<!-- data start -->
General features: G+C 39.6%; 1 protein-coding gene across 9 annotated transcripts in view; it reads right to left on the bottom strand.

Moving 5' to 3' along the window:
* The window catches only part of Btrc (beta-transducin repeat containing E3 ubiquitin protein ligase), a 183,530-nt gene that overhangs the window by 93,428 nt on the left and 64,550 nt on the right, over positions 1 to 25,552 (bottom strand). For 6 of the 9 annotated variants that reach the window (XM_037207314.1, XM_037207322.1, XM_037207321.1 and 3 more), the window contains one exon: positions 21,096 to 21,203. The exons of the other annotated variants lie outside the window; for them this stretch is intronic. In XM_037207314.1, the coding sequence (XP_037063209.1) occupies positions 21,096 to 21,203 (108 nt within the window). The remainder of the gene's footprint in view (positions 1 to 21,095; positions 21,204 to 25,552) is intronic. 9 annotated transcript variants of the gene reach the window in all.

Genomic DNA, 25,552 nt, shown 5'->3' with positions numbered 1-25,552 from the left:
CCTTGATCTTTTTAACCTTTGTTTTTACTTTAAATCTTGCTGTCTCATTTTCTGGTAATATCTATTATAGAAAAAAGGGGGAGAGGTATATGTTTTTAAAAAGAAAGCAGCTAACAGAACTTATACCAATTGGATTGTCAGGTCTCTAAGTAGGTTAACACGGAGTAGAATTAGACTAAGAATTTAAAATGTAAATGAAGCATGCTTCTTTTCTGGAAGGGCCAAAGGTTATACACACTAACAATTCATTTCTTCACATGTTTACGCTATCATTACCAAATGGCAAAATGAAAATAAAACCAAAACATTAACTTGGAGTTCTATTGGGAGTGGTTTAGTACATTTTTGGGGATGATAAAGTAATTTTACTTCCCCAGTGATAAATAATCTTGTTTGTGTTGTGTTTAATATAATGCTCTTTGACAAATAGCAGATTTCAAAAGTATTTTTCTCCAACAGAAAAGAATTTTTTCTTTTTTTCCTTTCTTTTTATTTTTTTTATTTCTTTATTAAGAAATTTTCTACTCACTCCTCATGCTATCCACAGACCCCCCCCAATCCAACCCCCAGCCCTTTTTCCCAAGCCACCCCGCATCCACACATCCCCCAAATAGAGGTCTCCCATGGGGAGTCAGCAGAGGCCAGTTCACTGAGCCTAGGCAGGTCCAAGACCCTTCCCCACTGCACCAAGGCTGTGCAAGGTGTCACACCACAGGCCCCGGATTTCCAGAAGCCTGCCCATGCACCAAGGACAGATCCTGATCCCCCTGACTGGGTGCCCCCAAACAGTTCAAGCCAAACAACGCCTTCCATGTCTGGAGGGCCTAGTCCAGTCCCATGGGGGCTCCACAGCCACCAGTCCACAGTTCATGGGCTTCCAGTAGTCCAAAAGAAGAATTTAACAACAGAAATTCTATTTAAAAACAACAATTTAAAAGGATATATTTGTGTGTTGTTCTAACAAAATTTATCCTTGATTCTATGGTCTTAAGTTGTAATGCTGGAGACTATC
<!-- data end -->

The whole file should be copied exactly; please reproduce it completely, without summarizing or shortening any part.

General features: G+C 39.6%; 1 protein-coding gene across 9 annotated transcripts in view; it reads right to left on the bottom strand.

Moving 5' to 3' along the window:
* The window catches only part of Btrc (beta-transducin repeat containing E3 ubiquitin protein ligase), a 183,530-nt gene that overhangs the window by 93,428 nt on the left and 64,550 nt on the right, over positions 1 to 25,552 (bottom strand). For 6 of the 9 annotated variants that reach the window (XM_037207314.1, XM_037207322.1, XM_037207321.1 and 3 more), the window contains one exon: positions 21,096 to 21,203. The exons of the other annotated variants lie outside the window; for them this stretch is intronic. In XM_037207314.1, the coding sequence (XP_037063209.1) occupies positions 21,096 to 21,203 (108 nt within the window). The remainder of the gene's footprint in view (positions 1 to 21,095; positions 21,204 to 25,552) is intronic. 9 annotated transcript variants of the gene reach the window in all.

Genomic DNA, 25,552 nt, shown 5'->3' with positions numbered 1-25,552 from the left:
CCTTGATCTTTTTAACCTTTGTTTTTACTTTAAATCTTGCTGTCTCATTTTCTGGTAATATCTATTATAGAAAAAAGGGGGAGAGGTATATGTTTTTAAAAAGAAAGCAGCTAACAGAACTTATACCAATTGGATTGTCAGGTCTCTAAGTAGGTTAACACGGAGTAGAATTAGACTAAGAATTTAAAATGTAAATGAAGCATGCTTCTTTTCTGGAAGGGCCAAAGGTTATACACACTAACAATTCATTTCTTCACATGTTTACGCTATCATTACCAAATGGCAAAATGAAAATAAAACCAAAACATTAACTTGGAGTTCTATTGGGAGTGGTTTAGTACATTTTTGGGGATGATAAAGTAATTTTACTTCCCCAGTGATAAATAATCTTGTTTGTGTTGTGTTTAATATAATGCTCTTTGACAAATAGCAGATTTCAAAAGTATTTTTCTCCAACAGAAAAGAATTTTTTCTTTTTTTCCTTTCTTTTTATTTTTTTTATTTCTTTATTAAGAAATTTTCTACTCACTCCTCATGCTATCCACAGACCCCCCCCAATCCAACCCCCAGCCCTTTTTCCCAAGCCACCCCGCATCCACACATCCCCCAAATAGAGGTCTCCCATGGGGAGTCAGCAGAGGCCAGTTCACTGAGCCTAGGCAGGTCCAAGACCCTTCCCCACTGCACCAAGGCTGTGCAAGGTGTCACACCACAGGCCCCGGATTTCCAGAAGCCTGCCCATGCACCAAGGACAGATCCTGATCCCCCTGACTGGGTGCCCCCAAACAGTTCAAGCCAAACAACGCCTTCCATGTCTGGAGGGCCTAGTCCAGTCCCATGGGGGCTCCACAGCCACCAGTCCACAGTTCATGGGCTTCCAGTAGTCCAAAAGAAGAATTTAACAACAGAAATTCTATTTAAAAACAACAATTTAAAAGGATATATTTGTGTGTTGTTCTAACAAAATTTATCCTTGATTCTATGGTCTTAAGTTGTAATGCTGGAGACTATC